allow the american people to see -- and i believe, by the way, that this could be stabilizing for the economy. when you have all this guessing about what the fed is going to do, what their minutes were and what direction they're going in. i think that leads to more instability of monetary policy. >> it could improve the performance of the fed because we'll know more about -- you mentioned and steve mentioned it about their internal forecast. i don't think the fed has had a great decade with their internal forecast. the inflation rate is cream krooeping up at a faster rate. that's my fear and the fed may blow it again, they may be creating a minibubble again. but whatever. what about the loans? main street is worried, i mean, populists are out there. the fed is giving its money away hand over fist. and vince in reality, we don't know who's getting the money. we don't know how much the money is, what the terms of the money is. and that's besides the fact that they're pumping up the balance sheet. in other words, why shouldn't the public know and why shouldn't the fed try to hide
behind his vail of secrecy. >> when you're taking on credit risk, you're exposing the tax payer to risk therefore you should face a higher level of scrutiny. >> it's monetary fiscal policy by making these loans. we should have a fed recovery.org website to see where the money is going. >> i like recovery.org. >> if the fed makes a loan, and there is no 15th congressional district, that would be wrong. as the next fed guy, you are
sympathetic to this ron paul/jim demint bill. you should face a higher level of scrutiny. >> let me just say, steve has been watching c-span at 2:00 in the morning. tv cameras have their limits. in my experience, the more scrutiny was on monetary policy at the fomc meetings. i do worry about that. and that's a down side to openness. >> all right, i hear you. >> there is no down side to openness. >> what about jean-claude trichet. he has news conference after every meet haeng takes questions from all these whacked out long-haired european reporters. why shouldn't ben bernanke face the press, too. why not? >> i want a fed press conference to reporters, insecluding us.
real fast, steve moore. >> i do want those cameras in the room so they know how they're making their decisions. especially with what the fed has become. 's a commercial bank. >> fed press conference coming right up. see how this bill does coming up. harry reid is gearing up for his socialist health care bill. wait a second, there's a louisiana purchase from a certain louisiana senator to vote for this thing. keep it with the "kudlow report." marry landrieu, did she get bought out or what? playing )
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>> the senate is gearing fup ar a key health care socialism. we'll told steve handlesman joins us now with the full story. hello, steve. >> senate democrats say they're not assuming anything. and here on capitol hill, snog a lock until it's actually done. but to a lot of insiders up here, this is looking like a democratic win tomorrow night.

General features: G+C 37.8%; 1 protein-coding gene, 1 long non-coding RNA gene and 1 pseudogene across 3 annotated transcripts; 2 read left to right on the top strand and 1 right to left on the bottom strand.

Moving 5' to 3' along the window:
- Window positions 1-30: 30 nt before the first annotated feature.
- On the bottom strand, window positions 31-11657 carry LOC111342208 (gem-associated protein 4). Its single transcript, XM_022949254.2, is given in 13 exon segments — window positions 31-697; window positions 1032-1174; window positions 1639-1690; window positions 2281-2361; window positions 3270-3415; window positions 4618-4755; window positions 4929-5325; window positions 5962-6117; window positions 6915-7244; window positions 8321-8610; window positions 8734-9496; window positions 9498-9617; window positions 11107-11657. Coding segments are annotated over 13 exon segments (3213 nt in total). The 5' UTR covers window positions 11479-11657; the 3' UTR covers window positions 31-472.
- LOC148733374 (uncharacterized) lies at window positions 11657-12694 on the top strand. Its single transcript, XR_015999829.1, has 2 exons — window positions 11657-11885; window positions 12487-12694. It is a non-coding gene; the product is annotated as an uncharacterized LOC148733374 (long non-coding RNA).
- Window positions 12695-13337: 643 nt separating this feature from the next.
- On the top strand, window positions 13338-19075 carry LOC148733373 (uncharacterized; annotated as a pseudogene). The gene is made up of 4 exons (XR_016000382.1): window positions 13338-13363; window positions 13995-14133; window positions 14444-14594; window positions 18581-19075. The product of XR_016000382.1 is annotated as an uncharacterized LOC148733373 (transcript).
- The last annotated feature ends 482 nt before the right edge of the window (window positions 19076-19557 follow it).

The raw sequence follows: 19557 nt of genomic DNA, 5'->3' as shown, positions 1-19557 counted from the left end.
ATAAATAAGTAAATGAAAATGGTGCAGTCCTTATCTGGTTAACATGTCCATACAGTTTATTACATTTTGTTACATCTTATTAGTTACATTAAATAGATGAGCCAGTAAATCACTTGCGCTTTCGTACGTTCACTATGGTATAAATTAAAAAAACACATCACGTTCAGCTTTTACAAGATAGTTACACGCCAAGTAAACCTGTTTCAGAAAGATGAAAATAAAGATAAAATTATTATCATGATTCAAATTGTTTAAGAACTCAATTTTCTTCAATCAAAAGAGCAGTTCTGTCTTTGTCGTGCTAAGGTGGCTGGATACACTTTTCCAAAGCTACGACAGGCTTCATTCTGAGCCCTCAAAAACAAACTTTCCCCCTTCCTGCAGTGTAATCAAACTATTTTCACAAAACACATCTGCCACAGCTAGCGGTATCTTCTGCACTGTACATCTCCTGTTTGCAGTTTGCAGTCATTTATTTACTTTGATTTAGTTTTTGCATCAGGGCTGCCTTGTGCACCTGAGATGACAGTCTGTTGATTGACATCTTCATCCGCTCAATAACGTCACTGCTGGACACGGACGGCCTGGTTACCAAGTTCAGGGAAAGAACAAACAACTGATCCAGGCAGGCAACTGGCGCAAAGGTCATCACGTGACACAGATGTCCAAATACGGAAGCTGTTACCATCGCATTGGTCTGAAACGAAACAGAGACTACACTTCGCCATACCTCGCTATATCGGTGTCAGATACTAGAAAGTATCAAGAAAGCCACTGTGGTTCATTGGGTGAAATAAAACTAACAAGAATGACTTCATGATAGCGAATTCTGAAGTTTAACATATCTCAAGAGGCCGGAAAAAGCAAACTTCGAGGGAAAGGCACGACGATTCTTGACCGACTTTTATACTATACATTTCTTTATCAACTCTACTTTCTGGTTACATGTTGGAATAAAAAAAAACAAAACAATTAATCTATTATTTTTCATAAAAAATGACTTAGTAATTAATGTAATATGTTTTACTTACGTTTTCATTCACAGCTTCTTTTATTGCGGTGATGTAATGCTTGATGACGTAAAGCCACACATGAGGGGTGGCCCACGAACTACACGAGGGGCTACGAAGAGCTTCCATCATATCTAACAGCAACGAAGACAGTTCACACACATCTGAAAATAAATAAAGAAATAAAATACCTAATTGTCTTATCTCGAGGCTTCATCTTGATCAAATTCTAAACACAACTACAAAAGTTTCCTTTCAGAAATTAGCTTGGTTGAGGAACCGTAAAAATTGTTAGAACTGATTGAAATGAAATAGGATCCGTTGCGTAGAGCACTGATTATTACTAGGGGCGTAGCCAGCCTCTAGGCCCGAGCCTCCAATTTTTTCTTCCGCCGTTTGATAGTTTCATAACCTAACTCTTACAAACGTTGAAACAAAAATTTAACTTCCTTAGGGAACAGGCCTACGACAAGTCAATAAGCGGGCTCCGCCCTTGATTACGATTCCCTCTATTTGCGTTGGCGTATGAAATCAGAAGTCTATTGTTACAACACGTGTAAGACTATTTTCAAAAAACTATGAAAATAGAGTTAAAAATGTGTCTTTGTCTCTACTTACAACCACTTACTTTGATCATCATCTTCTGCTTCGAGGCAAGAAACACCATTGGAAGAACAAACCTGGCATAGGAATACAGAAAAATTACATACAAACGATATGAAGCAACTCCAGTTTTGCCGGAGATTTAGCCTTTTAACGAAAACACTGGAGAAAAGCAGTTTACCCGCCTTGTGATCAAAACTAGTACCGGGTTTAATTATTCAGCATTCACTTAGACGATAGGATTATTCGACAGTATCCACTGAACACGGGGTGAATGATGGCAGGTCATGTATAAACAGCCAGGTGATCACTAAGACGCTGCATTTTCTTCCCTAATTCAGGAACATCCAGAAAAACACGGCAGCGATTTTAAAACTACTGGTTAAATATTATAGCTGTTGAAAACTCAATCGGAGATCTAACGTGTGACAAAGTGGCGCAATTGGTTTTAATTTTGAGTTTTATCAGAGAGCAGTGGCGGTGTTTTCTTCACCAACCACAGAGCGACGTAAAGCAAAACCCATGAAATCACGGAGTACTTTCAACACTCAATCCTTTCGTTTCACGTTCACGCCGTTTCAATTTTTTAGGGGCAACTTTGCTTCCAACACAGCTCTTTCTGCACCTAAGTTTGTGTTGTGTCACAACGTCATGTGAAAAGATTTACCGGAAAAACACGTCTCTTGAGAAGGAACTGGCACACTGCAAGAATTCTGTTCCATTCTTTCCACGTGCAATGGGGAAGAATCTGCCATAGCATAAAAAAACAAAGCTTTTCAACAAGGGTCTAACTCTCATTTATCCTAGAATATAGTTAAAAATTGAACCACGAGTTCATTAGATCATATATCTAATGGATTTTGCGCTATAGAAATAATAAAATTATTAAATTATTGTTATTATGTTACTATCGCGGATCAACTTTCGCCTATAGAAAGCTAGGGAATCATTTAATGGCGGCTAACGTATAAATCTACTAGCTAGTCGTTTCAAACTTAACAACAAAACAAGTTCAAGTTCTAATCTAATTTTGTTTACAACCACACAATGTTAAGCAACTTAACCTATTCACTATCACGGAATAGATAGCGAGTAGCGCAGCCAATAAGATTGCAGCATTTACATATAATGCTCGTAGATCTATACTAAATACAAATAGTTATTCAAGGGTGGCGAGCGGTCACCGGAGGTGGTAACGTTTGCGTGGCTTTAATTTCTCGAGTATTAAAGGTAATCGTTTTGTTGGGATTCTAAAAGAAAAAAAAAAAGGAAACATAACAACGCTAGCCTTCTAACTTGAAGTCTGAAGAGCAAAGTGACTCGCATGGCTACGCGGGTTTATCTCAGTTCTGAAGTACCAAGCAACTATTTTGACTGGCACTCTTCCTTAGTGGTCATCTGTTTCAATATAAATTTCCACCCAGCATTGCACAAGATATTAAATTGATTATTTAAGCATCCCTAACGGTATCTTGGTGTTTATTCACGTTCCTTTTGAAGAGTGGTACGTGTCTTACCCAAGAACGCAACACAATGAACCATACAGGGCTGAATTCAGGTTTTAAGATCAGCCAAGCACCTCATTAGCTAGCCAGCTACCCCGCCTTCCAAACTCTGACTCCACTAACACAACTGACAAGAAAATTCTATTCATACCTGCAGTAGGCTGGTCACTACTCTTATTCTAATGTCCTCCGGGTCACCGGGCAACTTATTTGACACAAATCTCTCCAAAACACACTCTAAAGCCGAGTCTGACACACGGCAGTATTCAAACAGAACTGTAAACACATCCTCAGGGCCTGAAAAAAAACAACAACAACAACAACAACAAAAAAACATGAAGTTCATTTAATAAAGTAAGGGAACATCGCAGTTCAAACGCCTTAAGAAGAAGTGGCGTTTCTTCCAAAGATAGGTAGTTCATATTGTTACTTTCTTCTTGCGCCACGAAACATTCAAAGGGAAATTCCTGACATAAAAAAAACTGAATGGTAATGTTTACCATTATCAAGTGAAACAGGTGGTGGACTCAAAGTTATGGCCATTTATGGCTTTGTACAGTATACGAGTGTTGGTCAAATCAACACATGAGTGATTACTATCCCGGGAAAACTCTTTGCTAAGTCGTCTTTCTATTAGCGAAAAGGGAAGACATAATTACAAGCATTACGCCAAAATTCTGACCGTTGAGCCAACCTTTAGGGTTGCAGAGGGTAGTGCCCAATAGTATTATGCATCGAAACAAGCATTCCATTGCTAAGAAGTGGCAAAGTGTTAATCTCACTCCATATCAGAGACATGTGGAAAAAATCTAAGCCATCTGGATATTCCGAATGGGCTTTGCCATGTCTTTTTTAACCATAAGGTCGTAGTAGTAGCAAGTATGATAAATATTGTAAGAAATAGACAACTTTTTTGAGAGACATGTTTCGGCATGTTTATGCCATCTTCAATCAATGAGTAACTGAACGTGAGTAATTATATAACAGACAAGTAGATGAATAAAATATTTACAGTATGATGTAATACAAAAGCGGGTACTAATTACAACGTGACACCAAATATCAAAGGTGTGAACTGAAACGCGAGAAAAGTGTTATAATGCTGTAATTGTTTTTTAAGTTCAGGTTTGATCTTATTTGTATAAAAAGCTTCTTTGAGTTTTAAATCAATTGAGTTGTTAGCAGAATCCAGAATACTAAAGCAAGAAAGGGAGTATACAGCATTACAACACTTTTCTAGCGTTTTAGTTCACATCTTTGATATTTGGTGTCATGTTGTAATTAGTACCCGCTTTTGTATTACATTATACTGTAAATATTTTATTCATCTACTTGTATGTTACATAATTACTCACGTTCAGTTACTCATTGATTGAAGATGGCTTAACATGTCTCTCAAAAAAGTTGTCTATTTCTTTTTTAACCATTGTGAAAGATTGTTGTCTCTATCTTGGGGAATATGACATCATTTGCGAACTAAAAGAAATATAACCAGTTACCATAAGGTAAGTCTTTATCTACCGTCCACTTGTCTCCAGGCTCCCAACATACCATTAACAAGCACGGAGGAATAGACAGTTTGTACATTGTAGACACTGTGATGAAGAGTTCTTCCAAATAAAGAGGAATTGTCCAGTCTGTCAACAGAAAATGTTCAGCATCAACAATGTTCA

as debate foerps clotur cloture reid needs every democrat to vote yes. >> i've only been asked 30 or 40 times do you have 60 votes? we're not assuming a thing. we're working hard to get all democrats together. holdout ben nelson says he'll vote aye. he insisted that insurance companies not be stripped of the antitrust kpempgs they enjoy. arkansas's blanche lincoln, seeking re-election in 2010, under a lot of pressure from both sides will not say how she will vote. moderate montana democrat max baucus won't see for sure if he'll return to washington tomorrow night. and louisiana's mary landrieu has not committed to cloture, courting landrieu, democratic leadership put a little bit of pork in the bill for her, $100 million to help louisiana pay medicaid costs. and the way the senate version of health care weakened the
public option is aimed at corralling moderate democrats. every republican plans to vote to block the democrats' bill. >> higher premiums, higher taxes on the middle class including small businesses. medicare cuts. there's nothing here to like. >> but insiders here say top democrat harry reid never would have allowed a cloture vote on the democrats' bill on obama care unless he thought he would win. from capitol hill i'm steve handlesman reporting. larry, back to you. >> thanks very a great report. a couple, three weeks ago, before the house bill passed i said nancy pelosi was taking a riverboat gamble, but it was a brilliant riverboat gamble. she got the whole bill through the house. that gave harry reid his backbone, and you're going to see it sweep through the senate, too, with the government insurance option. and i tell you, folks, the trouble with this is we're heading down the road to se